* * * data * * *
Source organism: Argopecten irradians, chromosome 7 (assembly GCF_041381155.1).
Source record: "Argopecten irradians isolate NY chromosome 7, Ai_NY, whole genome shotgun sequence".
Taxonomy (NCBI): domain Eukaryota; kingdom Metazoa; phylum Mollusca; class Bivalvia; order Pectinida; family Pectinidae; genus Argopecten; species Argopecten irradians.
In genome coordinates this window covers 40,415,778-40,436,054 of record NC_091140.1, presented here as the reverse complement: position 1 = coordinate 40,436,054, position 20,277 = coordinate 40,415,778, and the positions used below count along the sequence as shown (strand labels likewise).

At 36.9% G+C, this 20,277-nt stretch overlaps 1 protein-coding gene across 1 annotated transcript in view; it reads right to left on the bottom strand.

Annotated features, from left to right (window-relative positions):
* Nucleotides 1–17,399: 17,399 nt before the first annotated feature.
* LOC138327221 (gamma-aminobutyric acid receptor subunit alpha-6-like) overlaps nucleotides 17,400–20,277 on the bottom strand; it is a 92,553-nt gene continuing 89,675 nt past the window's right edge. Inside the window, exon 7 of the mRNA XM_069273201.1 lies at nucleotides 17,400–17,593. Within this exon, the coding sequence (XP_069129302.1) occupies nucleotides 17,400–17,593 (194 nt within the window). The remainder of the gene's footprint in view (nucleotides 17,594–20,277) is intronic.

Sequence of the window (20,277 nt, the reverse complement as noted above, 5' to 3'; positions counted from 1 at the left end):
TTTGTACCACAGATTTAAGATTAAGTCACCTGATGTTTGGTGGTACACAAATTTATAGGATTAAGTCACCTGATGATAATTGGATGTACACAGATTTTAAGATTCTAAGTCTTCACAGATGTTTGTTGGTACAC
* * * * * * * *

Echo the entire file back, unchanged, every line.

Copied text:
Source organism: Argopecten irradians, chromosome 7 (assembly GCF_041381155.1).
Source record: "Argopecten irradians isolate NY chromosome 7, Ai_NY, whole genome shotgun sequence".
Taxonomy (NCBI): domain Eukaryota; kingdom Metazoa; phylum Mollusca; class Bivalvia; order Pectinida; family Pectinidae; genus Argopecten; species Argopecten irradians.
In genome coordinates this window covers 40,415,778-40,436,054 of record NC_091140.1, presented here as the reverse complement: position 1 = coordinate 40,436,054, position 20,277 = coordinate 40,415,778, and the positions used below count along the sequence as shown (strand labels likewise).

At 36.9% G+C, this 20,277-nt stretch overlaps 1 protein-coding gene across 1 annotated transcript in view; it reads right to left on the bottom strand.

Annotated features, from left to right (window-relative positions):
* Nucleotides 1–17,399: 17,399 nt before the first annotated feature.
* LOC138327221 (gamma-aminobutyric acid receptor subunit alpha-6-like) overlaps nucleotides 17,400–20,277 on the bottom strand; it is a 92,553-nt gene continuing 89,675 nt past the window's right edge. Inside the window, exon 7 of the mRNA XM_069273201.1 lies at nucleotides 17,400–17,593. Within this exon, the coding sequence (XP_069129302.1) occupies nucleotides 17,400–17,593 (194 nt within the window). The remainder of the gene's footprint in view (nucleotides 17,594–20,277) is intronic.

Sequence of the window (20,277 nt, the reverse complement as noted above, 5' to 3'; positions counted from 1 at the left end):
TTTGTACCACAGATTTAAGATTAAGTCACCTGATGTTTGGTGGTACACAAATTTATAGGATTAAGTCACCTGATGATAATTGGATGTACACAGATTTTAAGATTCTAAGTCTTCACAGATGTTTGTTGGTACAC